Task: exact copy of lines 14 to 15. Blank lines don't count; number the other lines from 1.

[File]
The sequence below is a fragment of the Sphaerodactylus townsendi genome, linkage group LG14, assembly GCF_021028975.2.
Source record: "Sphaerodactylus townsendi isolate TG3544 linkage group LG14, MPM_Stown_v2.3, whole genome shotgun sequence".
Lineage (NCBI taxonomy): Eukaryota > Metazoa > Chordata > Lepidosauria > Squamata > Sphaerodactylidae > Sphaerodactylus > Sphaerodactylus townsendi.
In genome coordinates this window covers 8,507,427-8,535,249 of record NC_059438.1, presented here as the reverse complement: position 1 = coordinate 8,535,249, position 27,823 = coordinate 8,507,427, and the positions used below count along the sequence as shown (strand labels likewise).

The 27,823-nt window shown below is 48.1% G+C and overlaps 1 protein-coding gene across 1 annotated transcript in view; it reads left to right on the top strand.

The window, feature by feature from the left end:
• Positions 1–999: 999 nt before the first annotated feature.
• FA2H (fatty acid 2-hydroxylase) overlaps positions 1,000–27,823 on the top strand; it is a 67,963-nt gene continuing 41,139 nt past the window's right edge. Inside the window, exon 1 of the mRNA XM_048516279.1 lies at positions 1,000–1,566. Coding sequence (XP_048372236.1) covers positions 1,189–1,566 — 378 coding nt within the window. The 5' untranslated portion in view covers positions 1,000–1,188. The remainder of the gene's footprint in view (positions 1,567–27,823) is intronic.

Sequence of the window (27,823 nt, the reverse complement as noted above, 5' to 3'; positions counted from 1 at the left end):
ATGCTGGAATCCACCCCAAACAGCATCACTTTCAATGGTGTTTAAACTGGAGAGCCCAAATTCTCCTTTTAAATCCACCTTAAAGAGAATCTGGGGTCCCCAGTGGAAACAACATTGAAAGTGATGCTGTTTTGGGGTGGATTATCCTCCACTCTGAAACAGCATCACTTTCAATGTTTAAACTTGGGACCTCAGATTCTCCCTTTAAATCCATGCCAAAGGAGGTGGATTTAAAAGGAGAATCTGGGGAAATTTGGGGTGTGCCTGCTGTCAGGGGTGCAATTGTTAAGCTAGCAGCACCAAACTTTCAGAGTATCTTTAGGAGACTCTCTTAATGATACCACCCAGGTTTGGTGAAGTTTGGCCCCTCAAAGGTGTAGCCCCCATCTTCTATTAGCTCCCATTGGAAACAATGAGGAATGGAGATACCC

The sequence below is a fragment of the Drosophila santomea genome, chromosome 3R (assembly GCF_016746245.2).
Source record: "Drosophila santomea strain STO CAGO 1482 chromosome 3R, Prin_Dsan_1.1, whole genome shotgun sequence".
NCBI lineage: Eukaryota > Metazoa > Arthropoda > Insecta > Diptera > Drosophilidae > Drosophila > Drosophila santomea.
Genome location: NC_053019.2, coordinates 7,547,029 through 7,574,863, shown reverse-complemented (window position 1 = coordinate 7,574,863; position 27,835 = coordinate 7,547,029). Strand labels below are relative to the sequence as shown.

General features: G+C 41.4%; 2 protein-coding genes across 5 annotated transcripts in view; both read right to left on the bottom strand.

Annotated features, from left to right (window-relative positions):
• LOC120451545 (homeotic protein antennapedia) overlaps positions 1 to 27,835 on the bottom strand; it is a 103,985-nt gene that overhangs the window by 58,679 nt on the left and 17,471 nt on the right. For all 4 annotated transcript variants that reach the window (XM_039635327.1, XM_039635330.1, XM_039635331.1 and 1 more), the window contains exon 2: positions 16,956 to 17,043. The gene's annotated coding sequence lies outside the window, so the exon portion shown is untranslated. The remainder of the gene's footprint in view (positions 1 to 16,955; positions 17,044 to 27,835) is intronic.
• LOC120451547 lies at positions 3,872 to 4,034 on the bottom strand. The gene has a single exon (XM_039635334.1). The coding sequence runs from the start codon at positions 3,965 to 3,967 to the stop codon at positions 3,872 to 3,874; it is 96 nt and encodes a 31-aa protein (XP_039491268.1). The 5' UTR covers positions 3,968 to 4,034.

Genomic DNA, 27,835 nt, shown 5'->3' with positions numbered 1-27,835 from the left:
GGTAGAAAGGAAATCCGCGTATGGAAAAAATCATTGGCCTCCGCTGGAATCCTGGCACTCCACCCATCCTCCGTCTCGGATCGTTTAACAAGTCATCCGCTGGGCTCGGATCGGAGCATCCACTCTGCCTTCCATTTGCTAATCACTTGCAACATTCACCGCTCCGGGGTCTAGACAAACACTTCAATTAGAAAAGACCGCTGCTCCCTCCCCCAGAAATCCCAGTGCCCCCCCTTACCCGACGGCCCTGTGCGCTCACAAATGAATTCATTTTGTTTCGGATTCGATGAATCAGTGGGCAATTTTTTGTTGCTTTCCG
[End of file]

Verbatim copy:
Genome location: NC_053019.2, coordinates 7,547,029 through 7,574,863, shown reverse-complemented (window position 1 = coordinate 7,574,863; position 27,835 = coordinate 7,547,029). Strand labels below are relative to the sequence as shown.

General features: G+C 41.4%; 2 protein-coding genes across 5 annotated transcripts in view; both read right to left on the bottom strand.